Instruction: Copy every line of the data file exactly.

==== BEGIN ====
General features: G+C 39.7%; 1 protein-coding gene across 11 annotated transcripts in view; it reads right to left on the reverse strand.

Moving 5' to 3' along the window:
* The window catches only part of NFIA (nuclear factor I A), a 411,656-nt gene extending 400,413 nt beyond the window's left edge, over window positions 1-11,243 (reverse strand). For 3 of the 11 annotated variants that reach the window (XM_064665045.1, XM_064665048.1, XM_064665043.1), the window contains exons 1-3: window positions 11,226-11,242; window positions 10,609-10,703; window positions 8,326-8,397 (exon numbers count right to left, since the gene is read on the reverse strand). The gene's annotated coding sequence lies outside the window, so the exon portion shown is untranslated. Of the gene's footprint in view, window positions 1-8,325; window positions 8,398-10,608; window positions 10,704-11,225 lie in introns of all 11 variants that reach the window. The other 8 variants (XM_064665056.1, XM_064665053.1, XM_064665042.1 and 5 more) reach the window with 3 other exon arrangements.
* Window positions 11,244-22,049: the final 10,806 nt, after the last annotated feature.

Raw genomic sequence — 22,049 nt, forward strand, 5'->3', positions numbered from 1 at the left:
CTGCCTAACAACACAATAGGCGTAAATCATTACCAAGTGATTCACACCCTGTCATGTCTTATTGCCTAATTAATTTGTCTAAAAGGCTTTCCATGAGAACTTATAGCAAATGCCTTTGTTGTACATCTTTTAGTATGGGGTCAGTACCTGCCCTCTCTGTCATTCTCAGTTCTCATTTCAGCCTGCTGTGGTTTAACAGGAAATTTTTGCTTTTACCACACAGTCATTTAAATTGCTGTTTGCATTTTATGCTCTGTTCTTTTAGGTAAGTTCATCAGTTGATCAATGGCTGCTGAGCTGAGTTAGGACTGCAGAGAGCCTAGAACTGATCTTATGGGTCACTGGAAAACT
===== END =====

General features: G+C 39.7%; 1 protein-coding gene across 11 annotated transcripts in view; it reads right to left on the reverse strand.

Moving 5' to 3' along the window:
* The window catches only part of NFIA (nuclear factor I A), a 411,656-nt gene extending 400,413 nt beyond the window's left edge, over window positions 1-11,243 (reverse strand). For 3 of the 11 annotated variants that reach the window (XM_064665045.1, XM_064665048.1, XM_064665043.1), the window contains exons 1-3: window positions 11,226-11,242; window positions 10,609-10,703; window positions 8,326-8,397 (exon numbers count right to left, since the gene is read on the reverse strand). The gene's annotated coding sequence lies outside the window, so the exon portion shown is untranslated. Of the gene's footprint in view, window positions 1-8,325; window positions 8,398-10,608; window positions 10,704-11,225 lie in introns of all 11 variants that reach the window. The other 8 variants (XM_064665056.1, XM_064665053.1, XM_064665042.1 and 5 more) reach the window with 3 other exon arrangements.
* Window positions 11,244-22,049: the final 10,806 nt, after the last annotated feature.

Raw genomic sequence — 22,049 nt, forward strand, 5'->3', positions numbered from 1 at the left:
CTGCCTAACAACACAATAGGCGTAAATCATTACCAAGTGATTCACACCCTGTCATGTCTTATTGCCTAATTAATTTGTCTAAAAGGCTTTCCATGAGAACTTATAGCAAATGCCTTTGTTGTACATCTTTTAGTATGGGGTCAGTACCTGCCCTCTCTGTCATTCTCAGTTCTCATTTCAGCCTGCTGTGGTTTAACAGGAAATTTTTGCTTTTACCACACAGTCATTTAAATTGCTGTTTGCATTTTATGCTCTGTTCTTTTAGGTAAGTTCATCAGTTGATCAATGGCTGCTGAGCTGAGTTAGGACTGCAGAGAGCCTAGAACTGATCTTATGGGTCACTGGAAAACT